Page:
Vatican II inspiration becomes home for ecumenism in Geneva

In the hometown of John Calvin, theologian, pastor and reformer in Geneva during the Protestant Reformation, the Ecumenical Theological Workshop makes it possible for Catholic, Protestant and Orthodox theologians to get new insights to add more audiences of different faiths to their fold.

Feb 09, 2020

By Claire Lesegretain
In the hometown of John Calvin, theologian, pastor and reformer in Geneva during the Protestant Reformation, the Ecumenical Theological Workshop makes it possible for Catholic, Protestant and Orthodox theologians to get new insights to add more audiences of different faiths to their fold.

On Mondays, Pastor Blaise Menu and Catholic laywoman Anne Deshusses-Raemy, co-directors of the ecumenical institute, lunch together in a restaurant in Geneva, the second most populous city in Switzerland.

They take stock of life in Geneva. Of its 500,000 inhabitants, 35 percent are Catholics, 9 percent Protestants, 5 percent Muslims and 1 percent Jews.

The Christians know that they are the "heirs of a precious ecumenical bond," said Menu.

"Since the beginning of the 20th century, ecumenism has been first and foremost a serious matter here," explained Menu, also a connoisseur of Geneva's history.

Thanks to the institute, "ecumenism has caught up with more experts. And, participants are increasing," Menu said.

Vatican II
Taking inspiration from the Vatican II, the institute was conceived in 1973 by a handful of pastors and Jesuits. After a year, they decided to widen its scope.

A two-year course familiarizes students with the outside world as speakers are drawn from different parts of the globe.

Five Catholics, four Protestants and two Orthodox believers make up the 11-member theological faculty and the studies are centered around the Bible, history and ethics.

They attend each others' classes "to answer the students well," Deshusses-Raemy explained.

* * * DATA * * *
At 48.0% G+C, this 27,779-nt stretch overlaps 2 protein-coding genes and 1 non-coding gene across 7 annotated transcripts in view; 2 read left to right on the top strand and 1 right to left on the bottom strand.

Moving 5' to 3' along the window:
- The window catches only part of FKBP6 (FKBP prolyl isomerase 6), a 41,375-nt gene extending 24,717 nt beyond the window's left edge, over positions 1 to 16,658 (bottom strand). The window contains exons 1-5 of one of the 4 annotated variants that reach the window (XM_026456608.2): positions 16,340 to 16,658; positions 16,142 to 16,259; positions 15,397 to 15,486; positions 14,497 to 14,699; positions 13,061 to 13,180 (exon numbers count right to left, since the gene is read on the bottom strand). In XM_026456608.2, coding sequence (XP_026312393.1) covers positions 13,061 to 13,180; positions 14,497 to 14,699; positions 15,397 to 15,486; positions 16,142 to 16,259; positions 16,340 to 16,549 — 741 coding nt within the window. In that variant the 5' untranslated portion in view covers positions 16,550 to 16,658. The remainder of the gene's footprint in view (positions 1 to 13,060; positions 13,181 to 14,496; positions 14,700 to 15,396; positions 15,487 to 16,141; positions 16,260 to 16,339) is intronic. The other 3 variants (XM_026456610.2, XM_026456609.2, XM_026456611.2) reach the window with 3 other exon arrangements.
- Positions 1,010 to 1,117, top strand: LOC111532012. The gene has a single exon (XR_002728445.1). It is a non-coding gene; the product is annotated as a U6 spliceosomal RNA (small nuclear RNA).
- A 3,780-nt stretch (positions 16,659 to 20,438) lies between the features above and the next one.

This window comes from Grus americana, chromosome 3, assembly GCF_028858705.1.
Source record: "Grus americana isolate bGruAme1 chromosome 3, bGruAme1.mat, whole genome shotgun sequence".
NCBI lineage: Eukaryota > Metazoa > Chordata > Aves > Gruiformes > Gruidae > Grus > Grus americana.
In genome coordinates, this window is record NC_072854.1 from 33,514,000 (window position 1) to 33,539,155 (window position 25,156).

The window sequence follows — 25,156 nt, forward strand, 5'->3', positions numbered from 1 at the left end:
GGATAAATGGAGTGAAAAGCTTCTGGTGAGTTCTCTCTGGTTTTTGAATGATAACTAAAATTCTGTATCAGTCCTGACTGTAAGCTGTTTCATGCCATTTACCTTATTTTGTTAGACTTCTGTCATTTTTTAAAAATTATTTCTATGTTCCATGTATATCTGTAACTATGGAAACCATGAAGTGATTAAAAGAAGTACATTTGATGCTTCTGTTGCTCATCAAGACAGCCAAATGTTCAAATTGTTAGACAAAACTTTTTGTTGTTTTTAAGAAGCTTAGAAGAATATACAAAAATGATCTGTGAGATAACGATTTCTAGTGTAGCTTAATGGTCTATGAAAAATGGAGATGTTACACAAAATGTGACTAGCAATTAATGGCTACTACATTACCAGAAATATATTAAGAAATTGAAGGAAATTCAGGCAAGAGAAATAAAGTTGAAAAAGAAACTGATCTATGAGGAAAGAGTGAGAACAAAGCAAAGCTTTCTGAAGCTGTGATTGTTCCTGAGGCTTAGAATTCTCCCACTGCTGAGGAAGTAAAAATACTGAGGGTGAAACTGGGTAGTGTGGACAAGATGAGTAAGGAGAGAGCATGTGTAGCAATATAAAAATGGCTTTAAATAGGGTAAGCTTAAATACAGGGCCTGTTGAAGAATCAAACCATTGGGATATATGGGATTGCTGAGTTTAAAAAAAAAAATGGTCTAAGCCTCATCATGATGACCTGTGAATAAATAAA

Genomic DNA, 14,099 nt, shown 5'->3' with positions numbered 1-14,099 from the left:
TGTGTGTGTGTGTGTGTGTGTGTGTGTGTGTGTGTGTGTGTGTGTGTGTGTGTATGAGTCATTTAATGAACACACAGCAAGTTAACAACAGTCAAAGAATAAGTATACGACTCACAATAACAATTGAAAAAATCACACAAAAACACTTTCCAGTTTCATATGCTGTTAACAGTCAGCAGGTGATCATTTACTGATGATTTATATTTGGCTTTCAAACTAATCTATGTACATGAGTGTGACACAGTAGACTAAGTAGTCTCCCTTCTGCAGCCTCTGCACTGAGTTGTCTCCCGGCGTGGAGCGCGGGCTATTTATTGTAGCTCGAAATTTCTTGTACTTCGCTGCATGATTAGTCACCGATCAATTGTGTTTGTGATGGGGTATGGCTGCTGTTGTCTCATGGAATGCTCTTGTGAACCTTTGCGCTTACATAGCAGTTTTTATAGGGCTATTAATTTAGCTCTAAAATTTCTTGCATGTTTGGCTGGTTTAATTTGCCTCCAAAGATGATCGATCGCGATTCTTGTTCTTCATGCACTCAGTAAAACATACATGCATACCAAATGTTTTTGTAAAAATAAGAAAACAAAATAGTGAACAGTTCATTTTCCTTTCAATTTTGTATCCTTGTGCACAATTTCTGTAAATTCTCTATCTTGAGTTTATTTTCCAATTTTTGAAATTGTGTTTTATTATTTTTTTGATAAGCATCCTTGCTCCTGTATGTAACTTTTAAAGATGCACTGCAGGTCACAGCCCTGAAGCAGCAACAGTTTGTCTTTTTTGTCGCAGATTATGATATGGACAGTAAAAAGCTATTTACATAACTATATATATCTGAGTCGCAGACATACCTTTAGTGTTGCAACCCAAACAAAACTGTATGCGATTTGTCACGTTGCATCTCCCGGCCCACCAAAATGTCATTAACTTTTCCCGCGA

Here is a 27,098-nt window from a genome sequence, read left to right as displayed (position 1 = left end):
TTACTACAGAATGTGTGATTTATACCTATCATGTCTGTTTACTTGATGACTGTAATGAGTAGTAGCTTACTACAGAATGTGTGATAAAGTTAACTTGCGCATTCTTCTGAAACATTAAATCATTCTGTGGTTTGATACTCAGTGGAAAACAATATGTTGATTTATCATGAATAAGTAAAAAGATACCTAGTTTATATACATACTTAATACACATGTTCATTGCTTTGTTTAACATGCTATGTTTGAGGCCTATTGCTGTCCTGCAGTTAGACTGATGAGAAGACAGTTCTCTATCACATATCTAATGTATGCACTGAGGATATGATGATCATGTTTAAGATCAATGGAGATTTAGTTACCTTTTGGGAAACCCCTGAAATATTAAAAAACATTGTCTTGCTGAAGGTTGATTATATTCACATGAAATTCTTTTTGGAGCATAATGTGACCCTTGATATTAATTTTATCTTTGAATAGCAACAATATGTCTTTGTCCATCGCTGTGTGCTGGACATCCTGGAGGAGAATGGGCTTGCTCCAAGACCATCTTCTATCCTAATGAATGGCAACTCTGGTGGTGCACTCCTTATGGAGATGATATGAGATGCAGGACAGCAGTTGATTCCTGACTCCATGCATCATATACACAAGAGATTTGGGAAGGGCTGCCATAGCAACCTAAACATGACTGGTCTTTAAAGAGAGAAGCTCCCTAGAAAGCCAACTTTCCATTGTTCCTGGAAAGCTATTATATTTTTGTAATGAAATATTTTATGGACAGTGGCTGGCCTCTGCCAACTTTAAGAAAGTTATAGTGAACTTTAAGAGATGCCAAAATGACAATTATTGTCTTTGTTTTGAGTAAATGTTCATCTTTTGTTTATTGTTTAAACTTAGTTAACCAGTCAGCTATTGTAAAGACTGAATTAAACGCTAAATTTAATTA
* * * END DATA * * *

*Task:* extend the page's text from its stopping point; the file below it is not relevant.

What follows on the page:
Every two weeks, they meet to piece together the content for the courses.

Stefan Contantinescu, a 33-year-old Romanian Orthodox layman, who has been teaching at the institute since three years, said the association with the ecumenical organization has "enriched" him in more than one way.

Faith and profession
There are 65 registered students for the academic year 2019-2021, a third of whom are Protestants, two thirds Catholics and one Orthodox woman.

Aged between 20 and 80, their vocational association ranges from the prestigious CERN, the European organization for nuclear research, to civic departments.

"The only prerequisite is motivation," insisted Deshusses-Raemy, who also takes part in training at the Catholic Church's ecclesial mission in Geneva.

No certificate
Dominique Kuner, a 63-year-old Catholic and psychotherapist, underwent a drastic change while studying here.

"For the first two months I came out of classes crying because I felt my religion was being deconstructed, until I realized that I had to deconstruct before I could rebuild," she recalled.

A third of the 3,000 students who have passed out from the institute since 1973 have gone on to become chaplains in prisons, hospitals and asylum-seekers' camps.

"Most of the committed lay people, whether Protestants or Catholics, trace their origin to the institute," said Pastor Emmanuel Fuchs, president of the Protestant Church of Geneva.

"Of course, the organization does not dole out any certificate. But it's much more than that," added Menu. "It is the place that, in its own way, allows Christians to be ecumenical."--LCI(https://international.la-croix.com)

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